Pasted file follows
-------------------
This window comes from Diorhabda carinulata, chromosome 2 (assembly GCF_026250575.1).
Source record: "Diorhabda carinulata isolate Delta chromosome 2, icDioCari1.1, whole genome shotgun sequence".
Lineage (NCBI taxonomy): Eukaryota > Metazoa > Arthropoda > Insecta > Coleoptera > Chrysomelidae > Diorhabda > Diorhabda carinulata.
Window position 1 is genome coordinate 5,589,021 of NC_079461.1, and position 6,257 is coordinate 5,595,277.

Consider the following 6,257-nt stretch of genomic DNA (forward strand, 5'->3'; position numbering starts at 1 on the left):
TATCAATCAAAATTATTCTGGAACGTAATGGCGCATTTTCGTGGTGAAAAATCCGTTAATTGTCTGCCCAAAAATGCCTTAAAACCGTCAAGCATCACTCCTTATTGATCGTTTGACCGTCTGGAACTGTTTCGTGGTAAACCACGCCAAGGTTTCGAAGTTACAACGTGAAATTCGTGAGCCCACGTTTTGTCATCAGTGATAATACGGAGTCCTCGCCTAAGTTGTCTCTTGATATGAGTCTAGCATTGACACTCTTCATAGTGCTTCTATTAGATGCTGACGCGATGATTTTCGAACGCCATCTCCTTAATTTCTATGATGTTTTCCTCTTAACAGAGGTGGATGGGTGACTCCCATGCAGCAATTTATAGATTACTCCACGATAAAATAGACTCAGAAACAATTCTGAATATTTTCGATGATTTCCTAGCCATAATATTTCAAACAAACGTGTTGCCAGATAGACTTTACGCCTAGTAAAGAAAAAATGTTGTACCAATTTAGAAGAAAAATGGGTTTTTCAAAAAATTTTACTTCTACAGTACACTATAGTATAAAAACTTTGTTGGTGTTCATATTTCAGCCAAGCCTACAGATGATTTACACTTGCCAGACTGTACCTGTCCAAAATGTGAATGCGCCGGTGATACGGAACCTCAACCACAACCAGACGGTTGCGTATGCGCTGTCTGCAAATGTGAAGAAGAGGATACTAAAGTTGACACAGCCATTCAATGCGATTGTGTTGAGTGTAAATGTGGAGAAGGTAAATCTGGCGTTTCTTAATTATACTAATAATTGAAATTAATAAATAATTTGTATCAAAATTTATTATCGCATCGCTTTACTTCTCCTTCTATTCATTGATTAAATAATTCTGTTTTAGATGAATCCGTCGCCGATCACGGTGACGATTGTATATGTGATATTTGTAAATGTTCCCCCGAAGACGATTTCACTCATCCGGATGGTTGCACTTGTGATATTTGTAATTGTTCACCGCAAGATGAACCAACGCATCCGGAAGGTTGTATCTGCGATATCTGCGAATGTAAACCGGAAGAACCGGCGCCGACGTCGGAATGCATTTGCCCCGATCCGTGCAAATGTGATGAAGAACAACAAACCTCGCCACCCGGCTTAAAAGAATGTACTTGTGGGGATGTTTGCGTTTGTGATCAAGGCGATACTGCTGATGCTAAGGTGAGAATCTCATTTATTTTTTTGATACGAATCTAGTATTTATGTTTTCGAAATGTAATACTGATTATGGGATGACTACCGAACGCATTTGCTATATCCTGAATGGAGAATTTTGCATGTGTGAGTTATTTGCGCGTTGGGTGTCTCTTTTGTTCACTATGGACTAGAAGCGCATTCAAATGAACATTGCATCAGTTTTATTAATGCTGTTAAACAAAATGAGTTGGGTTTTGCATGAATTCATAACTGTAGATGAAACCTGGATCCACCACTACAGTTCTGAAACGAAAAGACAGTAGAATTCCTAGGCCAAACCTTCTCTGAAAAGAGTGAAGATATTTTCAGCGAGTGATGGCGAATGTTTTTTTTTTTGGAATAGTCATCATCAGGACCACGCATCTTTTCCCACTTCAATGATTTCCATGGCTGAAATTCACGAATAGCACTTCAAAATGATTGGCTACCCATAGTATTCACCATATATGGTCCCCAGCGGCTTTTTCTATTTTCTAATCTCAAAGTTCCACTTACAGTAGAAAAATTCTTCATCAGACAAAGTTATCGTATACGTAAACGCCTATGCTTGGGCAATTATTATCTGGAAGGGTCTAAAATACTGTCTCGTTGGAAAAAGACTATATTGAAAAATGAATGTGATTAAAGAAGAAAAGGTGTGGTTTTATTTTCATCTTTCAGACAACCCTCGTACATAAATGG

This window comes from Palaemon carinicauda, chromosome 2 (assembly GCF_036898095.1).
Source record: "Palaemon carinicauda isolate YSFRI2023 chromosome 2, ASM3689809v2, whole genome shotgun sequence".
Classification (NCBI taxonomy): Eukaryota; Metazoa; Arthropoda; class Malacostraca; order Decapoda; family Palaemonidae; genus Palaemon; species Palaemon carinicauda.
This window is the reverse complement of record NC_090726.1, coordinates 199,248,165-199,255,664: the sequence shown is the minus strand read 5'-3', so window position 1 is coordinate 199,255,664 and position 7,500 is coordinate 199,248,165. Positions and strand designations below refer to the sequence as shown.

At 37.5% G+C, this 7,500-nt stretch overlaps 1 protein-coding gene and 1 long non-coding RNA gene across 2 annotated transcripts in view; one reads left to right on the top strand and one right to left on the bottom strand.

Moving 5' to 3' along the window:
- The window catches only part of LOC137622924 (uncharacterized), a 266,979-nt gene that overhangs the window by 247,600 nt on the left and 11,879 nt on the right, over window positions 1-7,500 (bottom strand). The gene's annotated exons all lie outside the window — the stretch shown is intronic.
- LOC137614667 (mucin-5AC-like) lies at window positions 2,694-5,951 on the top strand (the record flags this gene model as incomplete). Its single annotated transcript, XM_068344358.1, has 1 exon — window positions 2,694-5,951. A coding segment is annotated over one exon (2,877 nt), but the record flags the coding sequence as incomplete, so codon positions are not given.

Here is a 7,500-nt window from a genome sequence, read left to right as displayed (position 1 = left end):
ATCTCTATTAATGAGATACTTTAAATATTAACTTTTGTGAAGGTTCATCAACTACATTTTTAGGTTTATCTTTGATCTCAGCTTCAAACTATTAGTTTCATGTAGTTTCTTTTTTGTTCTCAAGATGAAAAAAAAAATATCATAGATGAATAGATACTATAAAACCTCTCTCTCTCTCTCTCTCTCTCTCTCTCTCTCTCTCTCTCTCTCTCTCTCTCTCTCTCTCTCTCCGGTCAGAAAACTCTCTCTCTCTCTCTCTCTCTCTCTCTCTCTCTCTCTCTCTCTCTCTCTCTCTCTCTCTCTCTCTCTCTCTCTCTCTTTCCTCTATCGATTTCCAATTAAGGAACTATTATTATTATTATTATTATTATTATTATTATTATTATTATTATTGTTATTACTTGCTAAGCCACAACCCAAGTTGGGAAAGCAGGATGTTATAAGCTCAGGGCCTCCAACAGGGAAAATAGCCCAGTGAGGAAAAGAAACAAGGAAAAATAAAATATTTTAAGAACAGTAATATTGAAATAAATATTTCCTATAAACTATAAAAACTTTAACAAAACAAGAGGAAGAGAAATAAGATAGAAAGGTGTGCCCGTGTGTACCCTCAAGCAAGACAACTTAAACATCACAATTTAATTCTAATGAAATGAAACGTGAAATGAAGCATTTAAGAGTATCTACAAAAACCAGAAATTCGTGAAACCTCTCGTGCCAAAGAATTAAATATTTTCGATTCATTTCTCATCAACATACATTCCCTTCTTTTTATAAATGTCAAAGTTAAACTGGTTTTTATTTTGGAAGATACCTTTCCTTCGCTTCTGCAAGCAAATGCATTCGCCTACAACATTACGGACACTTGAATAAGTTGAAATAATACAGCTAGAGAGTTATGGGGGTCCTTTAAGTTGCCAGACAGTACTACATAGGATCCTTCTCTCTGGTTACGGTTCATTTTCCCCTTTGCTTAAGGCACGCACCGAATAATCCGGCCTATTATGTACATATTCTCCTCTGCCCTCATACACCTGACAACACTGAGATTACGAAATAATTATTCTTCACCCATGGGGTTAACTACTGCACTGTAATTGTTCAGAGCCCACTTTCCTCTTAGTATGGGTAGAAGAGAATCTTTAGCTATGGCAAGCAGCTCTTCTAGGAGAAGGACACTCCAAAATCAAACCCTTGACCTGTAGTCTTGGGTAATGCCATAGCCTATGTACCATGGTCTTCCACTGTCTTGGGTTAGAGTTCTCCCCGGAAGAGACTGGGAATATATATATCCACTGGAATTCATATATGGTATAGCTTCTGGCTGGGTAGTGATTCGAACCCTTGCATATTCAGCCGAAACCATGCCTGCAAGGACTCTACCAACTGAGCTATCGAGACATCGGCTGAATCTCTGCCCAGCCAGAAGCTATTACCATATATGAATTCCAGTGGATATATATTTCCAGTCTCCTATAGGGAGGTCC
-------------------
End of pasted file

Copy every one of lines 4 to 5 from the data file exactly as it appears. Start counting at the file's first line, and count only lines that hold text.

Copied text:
Window position 1 is genome coordinate 5,589,021 of NC_079461.1, and position 6,257 is coordinate 5,595,277.

Consider the following 6,257-nt stretch of genomic DNA (forward strand, 5'->3'; position numbering starts at 1 on the left):